Women athletes are still fighting to gain the same respect and pay as their male counterparts, and unfortunately, one big obstacle in the way is undue focus on their looks. Starting at a young age, female student athletes are being fat-shamed by their coaches, according to an ESPN survey. This is just one symptom of the unequal treatment we afford female athletes — and women in general, for that matter.
ESPN surveyed 201 female Division I student-athletes about their body image. They found that 68 percent felt "pressure to be pretty"; 14 percent (including 32 percent of rowers) had suffered from an eating disorder; 30 percent were afraid of becoming too muscular; 31 percent lied about their weight; 37 percent wished their breasts were a different size; and 48 percent wore makeup to competitions. But these insecurities weren't just coming from the women themselves: 20 percent had been called "fat' by a a coach.
A lot of the body-related issues women athletes face are ones women experience in all different professions and pursuits. For example, a SELF Magazine and University of North Carolina at Chapel Hill survey found that 10 percent of women report symptoms that would qualify them for an eating disorder diagnosis. And 71 percent of women who describe themselves as "curvy" have been fat-shamed on dating apps, according to a WooPlus survey.
The fact that these things are happening even more to athletes just shows that we have a long way to go before we value women based on their professional accomplishments, not their looks. Even some of the most famous and successful female athletes experience constant objectification. “Everyone called me fat, saying I was really unfit," Serena Williams said on The Tyra Show after she suffered from an injury and had surgery. "Every paper, the headline was ‘fat, fat, fat.'" Polish tennis player Agnieszka Radwanska's coach told The New York Times he planned to "keep her as the smallest player in the top 10" because "first of all she’s a woman, and she wants to be a woman."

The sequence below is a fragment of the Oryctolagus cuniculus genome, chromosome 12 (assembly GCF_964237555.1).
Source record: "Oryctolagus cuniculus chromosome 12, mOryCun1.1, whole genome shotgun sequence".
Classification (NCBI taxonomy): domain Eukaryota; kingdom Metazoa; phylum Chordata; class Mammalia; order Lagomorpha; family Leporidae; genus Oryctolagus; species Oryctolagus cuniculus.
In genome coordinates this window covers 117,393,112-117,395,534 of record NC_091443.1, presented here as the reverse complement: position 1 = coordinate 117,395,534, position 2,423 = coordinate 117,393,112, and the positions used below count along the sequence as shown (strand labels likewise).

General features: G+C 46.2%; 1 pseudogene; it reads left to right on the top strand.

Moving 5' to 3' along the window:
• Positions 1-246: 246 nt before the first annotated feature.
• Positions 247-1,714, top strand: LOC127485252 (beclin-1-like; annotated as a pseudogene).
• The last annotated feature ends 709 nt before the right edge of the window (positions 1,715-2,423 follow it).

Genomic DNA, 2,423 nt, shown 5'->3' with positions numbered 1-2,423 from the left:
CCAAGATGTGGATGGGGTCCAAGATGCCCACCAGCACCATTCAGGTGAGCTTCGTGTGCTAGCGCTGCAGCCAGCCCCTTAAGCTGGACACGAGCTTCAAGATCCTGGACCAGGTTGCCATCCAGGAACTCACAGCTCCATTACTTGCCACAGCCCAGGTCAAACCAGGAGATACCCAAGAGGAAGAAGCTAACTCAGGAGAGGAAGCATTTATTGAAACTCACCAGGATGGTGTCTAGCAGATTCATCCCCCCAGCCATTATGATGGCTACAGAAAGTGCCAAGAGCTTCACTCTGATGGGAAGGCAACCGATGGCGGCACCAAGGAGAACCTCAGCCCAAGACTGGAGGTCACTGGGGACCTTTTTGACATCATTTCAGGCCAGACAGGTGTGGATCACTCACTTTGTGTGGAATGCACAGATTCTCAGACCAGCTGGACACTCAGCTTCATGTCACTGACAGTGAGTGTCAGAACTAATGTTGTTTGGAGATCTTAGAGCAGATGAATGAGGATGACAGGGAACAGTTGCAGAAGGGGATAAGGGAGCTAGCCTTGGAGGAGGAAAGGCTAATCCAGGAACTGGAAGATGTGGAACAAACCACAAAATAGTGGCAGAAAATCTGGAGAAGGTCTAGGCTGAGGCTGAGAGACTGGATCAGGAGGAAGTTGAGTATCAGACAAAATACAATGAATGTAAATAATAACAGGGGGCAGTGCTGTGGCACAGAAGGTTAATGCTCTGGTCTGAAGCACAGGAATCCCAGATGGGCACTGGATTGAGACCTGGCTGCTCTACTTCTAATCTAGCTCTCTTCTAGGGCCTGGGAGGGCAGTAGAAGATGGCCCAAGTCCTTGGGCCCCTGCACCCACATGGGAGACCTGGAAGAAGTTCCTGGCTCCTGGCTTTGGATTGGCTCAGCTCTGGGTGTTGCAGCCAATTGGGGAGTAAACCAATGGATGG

While male athletes face their own set of body image pressures, we rarely, if ever, hear about men who avoid bulking up for athletic competitions so that they can "be men" or feel pressure to wear makeup to games. That's because the ideal society imposes on men is to be big, strong, and powerful, while the ideal imposed on women is to be thin, frail, weak, and beautiful. These aren't really just about physical attributes: They reflect the personality traits our culture tells men and women to cultivate.
The disproportionate focus on women's looks also reflects a trouble belief that their looks are the most important thing about them, no matter how amazing their accomplishments. And as the high rate of eating disorders among student athletes shows, this objectification can have damaging consequences for women's mental health. It can also contribute to the lower value placed on the athletic feats these women perform. Perhaps it's part of the reason why the highest-paid athletes in almost every sport are male.
"For women athletes, loving their bodies is a complicated balancing act of maintaining top physical condition, preventing injuries and ensuring longevity, and battling expectations of femininity and physicality," the ESPN study notes. But the responsibility is also on the media and all of us to stop talking about the appearances of women athletes — and women in all professions — and focus on what they're doing.